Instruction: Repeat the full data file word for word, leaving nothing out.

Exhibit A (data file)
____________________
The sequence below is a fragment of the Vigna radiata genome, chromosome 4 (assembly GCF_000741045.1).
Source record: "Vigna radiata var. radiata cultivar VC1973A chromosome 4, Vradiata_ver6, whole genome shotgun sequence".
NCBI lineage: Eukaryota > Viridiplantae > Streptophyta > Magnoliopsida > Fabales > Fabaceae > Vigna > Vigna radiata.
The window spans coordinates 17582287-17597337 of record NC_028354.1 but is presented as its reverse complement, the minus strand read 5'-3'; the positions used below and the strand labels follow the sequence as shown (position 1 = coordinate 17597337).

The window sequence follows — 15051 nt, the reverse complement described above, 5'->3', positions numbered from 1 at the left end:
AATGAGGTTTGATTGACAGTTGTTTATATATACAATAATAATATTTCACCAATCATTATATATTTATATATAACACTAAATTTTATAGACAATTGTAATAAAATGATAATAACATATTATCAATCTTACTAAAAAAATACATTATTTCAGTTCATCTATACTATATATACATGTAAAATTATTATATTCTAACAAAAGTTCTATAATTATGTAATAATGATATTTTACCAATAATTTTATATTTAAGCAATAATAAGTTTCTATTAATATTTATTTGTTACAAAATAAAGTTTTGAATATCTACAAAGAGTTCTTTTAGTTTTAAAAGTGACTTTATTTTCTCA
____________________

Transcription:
The sequence below is a fragment of the Vigna radiata genome, chromosome 4 (assembly GCF_000741045.1).
Source record: "Vigna radiata var. radiata cultivar VC1973A chromosome 4, Vradiata_ver6, whole genome shotgun sequence".
NCBI lineage: Eukaryota > Viridiplantae > Streptophyta > Magnoliopsida > Fabales > Fabaceae > Vigna > Vigna radiata.
The window spans coordinates 17582287-17597337 of record NC_028354.1 but is presented as its reverse complement, the minus strand read 5'-3'; the positions used below and the strand labels follow the sequence as shown (position 1 = coordinate 17597337).

The window sequence follows — 15051 nt, the reverse complement described above, 5'->3', positions numbered from 1 at the left end:
AATGAGGTTTGATTGACAGTTGTTTATATATACAATAATAATATTTCACCAATCATTATATATTTATATATAACACTAAATTTTATAGACAATTGTAATAAAATGATAATAACATATTATCAATCTTACTAAAAAAATACATTATTTCAGTTCATCTATACTATATATACATGTAAAATTATTATATTCTAACAAAAGTTCTATAATTATGTAATAATGATATTTTACCAATAATTTTATATTTAAGCAATAATAAGTTTCTATTAATATTTATTTGTTACAAAATAAAGTTTTGAATATCTACAAAGAGTTCTTTTAGTTTTAAAAGTGACTTTATTTTCTCA